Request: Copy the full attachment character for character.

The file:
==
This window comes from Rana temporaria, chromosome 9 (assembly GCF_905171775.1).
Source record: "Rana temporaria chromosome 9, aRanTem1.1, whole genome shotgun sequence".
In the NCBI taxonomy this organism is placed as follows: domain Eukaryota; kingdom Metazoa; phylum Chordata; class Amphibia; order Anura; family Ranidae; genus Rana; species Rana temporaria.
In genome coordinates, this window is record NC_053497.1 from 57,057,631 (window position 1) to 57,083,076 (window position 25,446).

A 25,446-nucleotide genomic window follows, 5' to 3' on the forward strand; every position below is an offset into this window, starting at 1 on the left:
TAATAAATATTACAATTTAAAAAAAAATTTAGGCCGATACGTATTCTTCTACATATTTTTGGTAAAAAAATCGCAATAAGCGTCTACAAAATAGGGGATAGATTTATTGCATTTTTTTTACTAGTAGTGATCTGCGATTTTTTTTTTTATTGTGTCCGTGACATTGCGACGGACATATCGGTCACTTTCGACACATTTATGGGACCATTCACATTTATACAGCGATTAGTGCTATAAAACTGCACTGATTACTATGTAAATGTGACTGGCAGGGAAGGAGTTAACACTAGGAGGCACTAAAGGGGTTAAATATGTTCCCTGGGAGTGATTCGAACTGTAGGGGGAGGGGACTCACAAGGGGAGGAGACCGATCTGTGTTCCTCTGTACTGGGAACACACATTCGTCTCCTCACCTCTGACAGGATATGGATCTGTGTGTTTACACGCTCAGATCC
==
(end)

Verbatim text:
This window comes from Rana temporaria, chromosome 9 (assembly GCF_905171775.1).
Source record: "Rana temporaria chromosome 9, aRanTem1.1, whole genome shotgun sequence".
In the NCBI taxonomy this organism is placed as follows: domain Eukaryota; kingdom Metazoa; phylum Chordata; class Amphibia; order Anura; family Ranidae; genus Rana; species Rana temporaria.
In genome coordinates, this window is record NC_053497.1 from 57,057,631 (window position 1) to 57,083,076 (window position 25,446).

A 25,446-nucleotide genomic window follows, 5' to 3' on the forward strand; every position below is an offset into this window, starting at 1 on the left:
TAATAAATATTACAATTTAAAAAAAAATTTAGGCCGATACGTATTCTTCTACATATTTTTGGTAAAAAAATCGCAATAAGCGTCTACAAAATAGGGGATAGATTTATTGCATTTTTTTTACTAGTAGTGATCTGCGATTTTTTTTTTTATTGTGTCCGTGACATTGCGACGGACATATCGGTCACTTTCGACACATTTATGGGACCATTCACATTTATACAGCGATTAGTGCTATAAAACTGCACTGATTACTATGTAAATGTGACTGGCAGGGAAGGAGTTAACACTAGGAGGCACTAAAGGGGTTAAATATGTTCCCTGGGAGTGATTCGAACTGTAGGGGGAGGGGACTCACAAGGGGAGGAGACCGATCTGTGTTCCTCTGTACTGGGAACACACATTCGTCTCCTCACCTCTGACAGGATATGGATCTGTGTGTTTACACGCTCAGATCC